Grizzly (1976)

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Jaws with paws, that’s the main thing to bear in mind (no pun intended) while watching this 70s movie about a killer grizzly bear that just doesn’t want to stop killing and eating. It’s up to our plucky heroes to try and save the day before the tents are awash with blood.

Starring Christopher George, and Andrew Prine and Richard Jaeckel, Grizzly sticks to the Jaws formula so closely that it alternates between providing genuine entertainment and unintended laughs.

The direction, from William Girdler, is competent enough and things move along at a relatively brisk pace – we get bearcam moments, some decent kills and the standard failed attempts to halt the situation before the big showdown in the last act – but the film remains more of an amusing timewaster than anything else. The script, by Harvey Flaxman and David Sheldon, is also competent although the indian story related with the sincerity and weight of the “U.S.S. Indianapolis” tale from Jaws pushes things a bit too far.

The acting fits with the material. George is great as Chief Brody . . . . . . I mean, ummmm, Michael Kelly while Prine and Jaeckel provide decent support.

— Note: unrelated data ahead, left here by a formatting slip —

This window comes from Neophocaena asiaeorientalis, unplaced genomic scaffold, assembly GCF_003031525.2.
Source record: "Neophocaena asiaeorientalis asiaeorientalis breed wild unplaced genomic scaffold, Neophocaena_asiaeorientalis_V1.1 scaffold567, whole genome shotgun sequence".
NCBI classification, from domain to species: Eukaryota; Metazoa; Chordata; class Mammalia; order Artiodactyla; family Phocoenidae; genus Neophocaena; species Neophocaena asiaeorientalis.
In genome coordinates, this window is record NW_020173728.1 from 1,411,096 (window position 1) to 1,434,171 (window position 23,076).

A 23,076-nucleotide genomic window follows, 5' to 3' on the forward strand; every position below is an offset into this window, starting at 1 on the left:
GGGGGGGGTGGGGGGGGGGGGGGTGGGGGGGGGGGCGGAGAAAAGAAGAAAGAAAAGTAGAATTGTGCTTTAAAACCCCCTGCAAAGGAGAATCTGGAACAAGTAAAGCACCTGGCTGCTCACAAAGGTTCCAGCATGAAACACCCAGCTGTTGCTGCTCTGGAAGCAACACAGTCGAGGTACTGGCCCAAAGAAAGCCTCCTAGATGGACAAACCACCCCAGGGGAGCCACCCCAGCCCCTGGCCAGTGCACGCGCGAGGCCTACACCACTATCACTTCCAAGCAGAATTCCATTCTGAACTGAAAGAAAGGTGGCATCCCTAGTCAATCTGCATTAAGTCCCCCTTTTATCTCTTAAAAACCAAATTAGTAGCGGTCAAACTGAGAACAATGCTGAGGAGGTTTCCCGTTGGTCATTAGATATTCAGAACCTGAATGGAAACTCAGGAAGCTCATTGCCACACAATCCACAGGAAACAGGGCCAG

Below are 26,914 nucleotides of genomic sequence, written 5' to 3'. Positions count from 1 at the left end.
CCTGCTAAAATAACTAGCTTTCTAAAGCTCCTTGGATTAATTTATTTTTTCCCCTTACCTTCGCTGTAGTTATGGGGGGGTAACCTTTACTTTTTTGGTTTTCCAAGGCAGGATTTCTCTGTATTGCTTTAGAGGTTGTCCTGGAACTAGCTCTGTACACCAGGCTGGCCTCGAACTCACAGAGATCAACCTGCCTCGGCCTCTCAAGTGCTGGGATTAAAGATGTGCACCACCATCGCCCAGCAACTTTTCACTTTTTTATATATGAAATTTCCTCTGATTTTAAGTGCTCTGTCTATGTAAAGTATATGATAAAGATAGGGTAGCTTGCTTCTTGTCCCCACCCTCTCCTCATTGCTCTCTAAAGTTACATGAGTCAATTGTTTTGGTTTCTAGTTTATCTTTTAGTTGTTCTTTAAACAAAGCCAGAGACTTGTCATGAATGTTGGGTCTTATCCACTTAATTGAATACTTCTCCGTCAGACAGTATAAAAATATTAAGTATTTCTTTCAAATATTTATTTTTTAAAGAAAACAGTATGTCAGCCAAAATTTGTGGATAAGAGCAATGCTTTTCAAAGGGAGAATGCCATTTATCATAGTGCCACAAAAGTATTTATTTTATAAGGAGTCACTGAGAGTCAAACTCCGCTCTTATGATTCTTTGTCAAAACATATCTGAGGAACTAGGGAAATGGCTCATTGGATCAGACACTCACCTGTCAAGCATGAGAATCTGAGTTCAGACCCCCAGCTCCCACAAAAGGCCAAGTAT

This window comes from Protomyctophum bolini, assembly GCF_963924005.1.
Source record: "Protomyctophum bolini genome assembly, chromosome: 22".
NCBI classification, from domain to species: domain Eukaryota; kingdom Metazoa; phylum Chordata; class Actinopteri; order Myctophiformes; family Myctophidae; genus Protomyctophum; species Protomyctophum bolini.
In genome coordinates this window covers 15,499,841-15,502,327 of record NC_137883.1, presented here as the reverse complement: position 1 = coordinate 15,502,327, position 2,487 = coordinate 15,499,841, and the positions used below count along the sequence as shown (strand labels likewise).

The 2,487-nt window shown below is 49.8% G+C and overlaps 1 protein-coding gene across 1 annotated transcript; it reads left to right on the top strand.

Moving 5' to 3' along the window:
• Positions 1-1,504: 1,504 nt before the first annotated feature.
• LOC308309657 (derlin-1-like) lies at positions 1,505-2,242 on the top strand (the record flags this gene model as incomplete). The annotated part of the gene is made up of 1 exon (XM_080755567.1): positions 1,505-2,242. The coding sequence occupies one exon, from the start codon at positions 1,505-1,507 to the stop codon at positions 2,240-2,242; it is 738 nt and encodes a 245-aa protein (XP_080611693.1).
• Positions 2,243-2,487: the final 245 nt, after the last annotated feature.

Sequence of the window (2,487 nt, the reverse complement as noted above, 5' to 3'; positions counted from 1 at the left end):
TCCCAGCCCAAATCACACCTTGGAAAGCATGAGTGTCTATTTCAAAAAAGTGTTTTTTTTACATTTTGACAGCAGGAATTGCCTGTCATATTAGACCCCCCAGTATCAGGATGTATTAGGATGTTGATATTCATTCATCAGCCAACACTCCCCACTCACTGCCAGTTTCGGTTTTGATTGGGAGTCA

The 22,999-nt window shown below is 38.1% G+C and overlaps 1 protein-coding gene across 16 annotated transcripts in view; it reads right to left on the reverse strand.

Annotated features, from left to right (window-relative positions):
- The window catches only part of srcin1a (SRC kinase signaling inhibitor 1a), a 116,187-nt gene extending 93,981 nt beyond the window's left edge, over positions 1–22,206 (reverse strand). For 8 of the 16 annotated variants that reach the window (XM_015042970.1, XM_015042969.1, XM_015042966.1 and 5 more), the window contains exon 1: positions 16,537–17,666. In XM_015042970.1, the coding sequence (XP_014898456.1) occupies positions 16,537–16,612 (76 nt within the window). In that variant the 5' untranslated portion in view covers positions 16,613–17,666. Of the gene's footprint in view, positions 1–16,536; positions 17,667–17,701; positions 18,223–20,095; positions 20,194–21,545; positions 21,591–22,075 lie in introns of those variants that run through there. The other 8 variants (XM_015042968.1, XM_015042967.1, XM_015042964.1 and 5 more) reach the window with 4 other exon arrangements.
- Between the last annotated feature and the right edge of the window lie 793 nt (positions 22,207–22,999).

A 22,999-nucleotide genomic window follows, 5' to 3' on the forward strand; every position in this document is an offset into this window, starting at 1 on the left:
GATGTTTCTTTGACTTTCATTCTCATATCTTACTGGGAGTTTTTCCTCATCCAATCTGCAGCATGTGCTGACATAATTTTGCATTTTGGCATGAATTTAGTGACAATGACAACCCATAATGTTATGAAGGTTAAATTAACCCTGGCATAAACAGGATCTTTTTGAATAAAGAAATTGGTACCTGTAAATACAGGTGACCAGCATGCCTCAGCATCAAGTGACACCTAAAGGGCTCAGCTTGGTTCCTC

But the best thing of all is the variable quality of the effects on display. We get to see limbs flying through the air in one scene and then, in the next, we see someone fall to the ground with streaks of red colouring on their face. People grabbed by the bear look like they’re being hugged by someone wearing suitably furry attire. And those deadly paws often look like huge mittens when shown in close-up.

Daffy and endearing as both a movie in it’s own right and a Jaws rip-off/homage, Grizzly is more fun than it should be and was the most financially successful independent movie of 1976 with an impressive $39 million haul (according to IMDb).

DIRECTOR: WILLIAM GIRDLER
STARS: CHRISTOPHER GEORGE, ANDREW PRINE, RICHARD JAECKEL, JOAN MCCALL
RUNTIME: 91 MINS APPROX
COUNTRY: USA

Film Rating: ★★★☆☆

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